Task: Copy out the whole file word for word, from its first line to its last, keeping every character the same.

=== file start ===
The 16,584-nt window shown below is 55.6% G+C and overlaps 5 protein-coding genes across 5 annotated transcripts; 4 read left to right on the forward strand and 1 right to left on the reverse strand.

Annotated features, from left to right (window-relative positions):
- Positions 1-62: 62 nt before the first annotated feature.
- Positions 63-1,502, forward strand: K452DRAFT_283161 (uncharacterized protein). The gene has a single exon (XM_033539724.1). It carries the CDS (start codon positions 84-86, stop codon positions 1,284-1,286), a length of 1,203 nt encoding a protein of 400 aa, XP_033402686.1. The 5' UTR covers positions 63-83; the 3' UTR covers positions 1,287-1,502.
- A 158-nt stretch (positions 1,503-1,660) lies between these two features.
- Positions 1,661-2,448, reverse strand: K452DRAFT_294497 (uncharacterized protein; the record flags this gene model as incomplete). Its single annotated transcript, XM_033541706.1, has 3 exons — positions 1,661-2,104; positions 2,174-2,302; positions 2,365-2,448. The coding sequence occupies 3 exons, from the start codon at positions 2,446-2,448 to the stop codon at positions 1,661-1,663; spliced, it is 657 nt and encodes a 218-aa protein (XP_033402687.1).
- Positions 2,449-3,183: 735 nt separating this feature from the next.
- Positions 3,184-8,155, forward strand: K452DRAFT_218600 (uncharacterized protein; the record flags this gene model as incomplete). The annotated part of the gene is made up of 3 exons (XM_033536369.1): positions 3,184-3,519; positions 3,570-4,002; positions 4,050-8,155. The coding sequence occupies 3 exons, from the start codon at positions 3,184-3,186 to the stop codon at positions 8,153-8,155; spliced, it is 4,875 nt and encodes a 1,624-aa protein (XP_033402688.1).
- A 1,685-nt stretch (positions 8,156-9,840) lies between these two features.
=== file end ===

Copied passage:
The 16,584-nt window shown below is 55.6% G+C and overlaps 5 protein-coding genes across 5 annotated transcripts; 4 read left to right on the forward strand and 1 right to left on the reverse strand.

Annotated features, from left to right (window-relative positions):
- Positions 1-62: 62 nt before the first annotated feature.
- Positions 63-1,502, forward strand: K452DRAFT_283161 (uncharacterized protein). The gene has a single exon (XM_033539724.1). It carries the CDS (start codon positions 84-86, stop codon positions 1,284-1,286), a length of 1,203 nt encoding a protein of 400 aa, XP_033402686.1. The 5' UTR covers positions 63-83; the 3' UTR covers positions 1,287-1,502.
- A 158-nt stretch (positions 1,503-1,660) lies between these two features.
- Positions 1,661-2,448, reverse strand: K452DRAFT_294497 (uncharacterized protein; the record flags this gene model as incomplete). Its single annotated transcript, XM_033541706.1, has 3 exons — positions 1,661-2,104; positions 2,174-2,302; positions 2,365-2,448. The coding sequence occupies 3 exons, from the start codon at positions 2,446-2,448 to the stop codon at positions 1,661-1,663; spliced, it is 657 nt and encodes a 218-aa protein (XP_033402687.1).
- Positions 2,449-3,183: 735 nt separating this feature from the next.
- Positions 3,184-8,155, forward strand: K452DRAFT_218600 (uncharacterized protein; the record flags this gene model as incomplete). The annotated part of the gene is made up of 3 exons (XM_033536369.1): positions 3,184-3,519; positions 3,570-4,002; positions 4,050-8,155. The coding sequence occupies 3 exons, from the start codon at positions 3,184-3,186 to the stop codon at positions 8,153-8,155; spliced, it is 4,875 nt and encodes a 1,624-aa protein (XP_033402688.1).
- A 1,685-nt stretch (positions 8,156-9,840) lies between these two features.